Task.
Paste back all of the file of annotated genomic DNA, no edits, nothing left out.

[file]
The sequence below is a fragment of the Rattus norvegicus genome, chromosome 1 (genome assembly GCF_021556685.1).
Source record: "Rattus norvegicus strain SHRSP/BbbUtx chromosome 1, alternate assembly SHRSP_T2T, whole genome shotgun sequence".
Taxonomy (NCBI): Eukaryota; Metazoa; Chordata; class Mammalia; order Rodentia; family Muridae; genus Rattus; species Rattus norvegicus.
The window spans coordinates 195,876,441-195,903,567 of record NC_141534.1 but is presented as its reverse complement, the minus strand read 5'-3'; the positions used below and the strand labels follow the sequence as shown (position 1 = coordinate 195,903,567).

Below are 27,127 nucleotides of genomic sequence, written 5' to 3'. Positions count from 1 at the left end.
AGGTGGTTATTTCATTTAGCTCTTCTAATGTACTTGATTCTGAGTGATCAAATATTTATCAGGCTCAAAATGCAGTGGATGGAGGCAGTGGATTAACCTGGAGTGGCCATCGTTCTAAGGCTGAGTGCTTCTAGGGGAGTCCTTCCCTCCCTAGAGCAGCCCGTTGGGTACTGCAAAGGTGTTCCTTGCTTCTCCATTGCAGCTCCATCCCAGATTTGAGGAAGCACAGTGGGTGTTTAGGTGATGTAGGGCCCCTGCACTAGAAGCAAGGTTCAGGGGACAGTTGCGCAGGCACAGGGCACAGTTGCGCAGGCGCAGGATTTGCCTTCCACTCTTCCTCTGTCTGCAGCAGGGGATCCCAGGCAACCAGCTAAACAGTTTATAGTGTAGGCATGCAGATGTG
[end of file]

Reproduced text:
The sequence below is a fragment of the Rattus norvegicus genome, chromosome 1 (genome assembly GCF_021556685.1).
Source record: "Rattus norvegicus strain SHRSP/BbbUtx chromosome 1, alternate assembly SHRSP_T2T, whole genome shotgun sequence".
Taxonomy (NCBI): Eukaryota; Metazoa; Chordata; class Mammalia; order Rodentia; family Muridae; genus Rattus; species Rattus norvegicus.
The window spans coordinates 195,876,441-195,903,567 of record NC_141534.1 but is presented as its reverse complement, the minus strand read 5'-3'; the positions used below and the strand labels follow the sequence as shown (position 1 = coordinate 195,903,567).

Below are 27,127 nucleotides of genomic sequence, written 5' to 3'. Positions count from 1 at the left end.
AGGTGGTTATTTCATTTAGCTCTTCTAATGTACTTGATTCTGAGTGATCAAATATTTATCAGGCTCAAAATGCAGTGGATGGAGGCAGTGGATTAACCTGGAGTGGCCATCGTTCTAAGGCTGAGTGCTTCTAGGGGAGTCCTTCCCTCCCTAGAGCAGCCCGTTGGGTACTGCAAAGGTGTTCCTTGCTTCTCCATTGCAGCTCCATCCCAGATTTGAGGAAGCACAGTGGGTGTTTAGGTGATGTAGGGCCCCTGCACTAGAAGCAAGGTTCAGGGGACAGTTGCGCAGGCACAGGGCACAGTTGCGCAGGCGCAGGATTTGCCTTCCACTCTTCCTCTGTCTGCAGCAGGGGATCCCAGGCAACCAGCTAAACAGTTTATAGTGTAGGCATGCAGATGTG